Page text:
Books and blossoms

Spring in Wyoming can be a tricky thing. If we go by the vernal equinox, the first day of spring in 2018 was March 20. However, if you have spent any time in Wyoming, you know spring comes on its own schedule. April can bring lovely spring weather and heavy spring snowfalls, sometimes all in one week. Spring also brings with it the promise of beautiful productive gardens and lazy afternoons reading.

Gardening in Wyoming is more of an art than a science, and it can be difficult to navigate the changing weather, along with the unique soil conditions. Natrona County Library is prepared to help all Wyoming gardeners—from the novice to the veteran—with our array of gardening books.

Our collection includes books specific to gardening in Wyoming. “Month by Month Gardening in Wyoming: What to Do Each Month to have a Beautiful Garden All Year,” is a great book for the novice gardener. The author, John Cretti, walks readers through the steps to take each month for various types of gardens. Whether you grow roses, perennials, vegetables, or just want a beautiful lawn, this book has the answers.

Another helpful book is “Gardening: Vegetables in Wyoming,” by Karen L Panter. Panter is an Extension Horticulture Specialist at University of Wyoming. She has a Ph.D. in Horticulture and understands the uncommon conditions that Wyoming gardeners face. Her book covers the easiest vegetables to grow as well advice on how to start and transplant seedlings for the more seasoned gardener.

One of my favorite gardening books is “The Bee-Friendly Garden” by Kate Frey. Attracting bees is the key to any successful garden, and Frey’s book has suggestions for creating bee friendly gardens in all sizes. Bees are essential for pollination, but bee friendly gardens also support beneficial insects like ladybugs. This is a great book for those just getting started or those who want to improve their existing garden.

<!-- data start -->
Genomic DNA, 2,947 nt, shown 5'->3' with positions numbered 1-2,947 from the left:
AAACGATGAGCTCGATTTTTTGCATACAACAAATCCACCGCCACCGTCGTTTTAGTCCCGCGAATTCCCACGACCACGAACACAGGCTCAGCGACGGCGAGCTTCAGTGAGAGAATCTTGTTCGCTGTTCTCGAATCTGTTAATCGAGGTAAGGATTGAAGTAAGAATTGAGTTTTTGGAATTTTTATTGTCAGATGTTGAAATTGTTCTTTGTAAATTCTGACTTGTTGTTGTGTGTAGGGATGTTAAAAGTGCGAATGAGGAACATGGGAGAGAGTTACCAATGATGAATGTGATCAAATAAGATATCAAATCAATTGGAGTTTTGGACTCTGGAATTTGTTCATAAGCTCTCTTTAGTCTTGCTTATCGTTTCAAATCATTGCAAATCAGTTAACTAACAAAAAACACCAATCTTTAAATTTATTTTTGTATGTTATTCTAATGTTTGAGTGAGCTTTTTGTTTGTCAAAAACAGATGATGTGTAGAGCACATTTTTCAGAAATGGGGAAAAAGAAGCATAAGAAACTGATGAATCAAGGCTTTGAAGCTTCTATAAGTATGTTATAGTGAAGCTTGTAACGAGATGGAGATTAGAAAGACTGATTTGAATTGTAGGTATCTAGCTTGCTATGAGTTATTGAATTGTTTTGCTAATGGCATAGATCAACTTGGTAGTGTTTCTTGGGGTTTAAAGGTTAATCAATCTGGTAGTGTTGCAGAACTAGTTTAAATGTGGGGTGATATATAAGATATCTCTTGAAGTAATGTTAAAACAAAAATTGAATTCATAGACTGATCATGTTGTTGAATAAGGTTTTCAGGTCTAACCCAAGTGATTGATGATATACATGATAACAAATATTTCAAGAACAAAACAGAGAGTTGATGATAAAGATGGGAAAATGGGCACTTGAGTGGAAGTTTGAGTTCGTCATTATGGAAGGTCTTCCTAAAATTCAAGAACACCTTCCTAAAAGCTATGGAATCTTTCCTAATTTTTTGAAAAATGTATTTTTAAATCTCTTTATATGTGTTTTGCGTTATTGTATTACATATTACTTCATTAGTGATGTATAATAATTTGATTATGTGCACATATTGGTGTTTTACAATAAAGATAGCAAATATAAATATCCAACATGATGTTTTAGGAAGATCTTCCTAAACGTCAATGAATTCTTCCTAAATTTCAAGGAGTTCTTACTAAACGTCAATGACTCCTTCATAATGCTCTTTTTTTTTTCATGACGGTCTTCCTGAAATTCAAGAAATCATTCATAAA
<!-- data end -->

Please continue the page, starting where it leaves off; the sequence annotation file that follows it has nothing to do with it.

If gardening is not your specialty, we also have plenty of books for spring reading. A surprising number of classics take place in spring. One of my favorites books, appropriate for all ages, is “The Wind in the Willows” by Kenneth Grahame. First published in 1908, “The Wind in the Willows” became a beloved children’s story and has been adapted many times; however, the charm of the original cannot be duplicated. It is especially nice to read by the river—if it is not too chilly.

“The Picture of Dorian Gray,” arguably Oscar Wilde’s most famous work, is also a perfect springtime read. We meet the title character on a beautiful summer day, in the springtime of his youth, while he is sitting for a portrait. As the summer progresses and eventually declines, so does Dorian’s integrity.

Finally no spring reading list would be complete without Walt Whitman’s “Leaves of Grass.” Whitman’s creation celebrates nature, humanity, and the gloriousness of their intersection.

Whatever you are into this spring—be it reading or gardening, or anything else—stop by Natrona County Library, and you’ll find we’re into, too.

Melanie Tibbetts is an Adult Services Specialist at the library.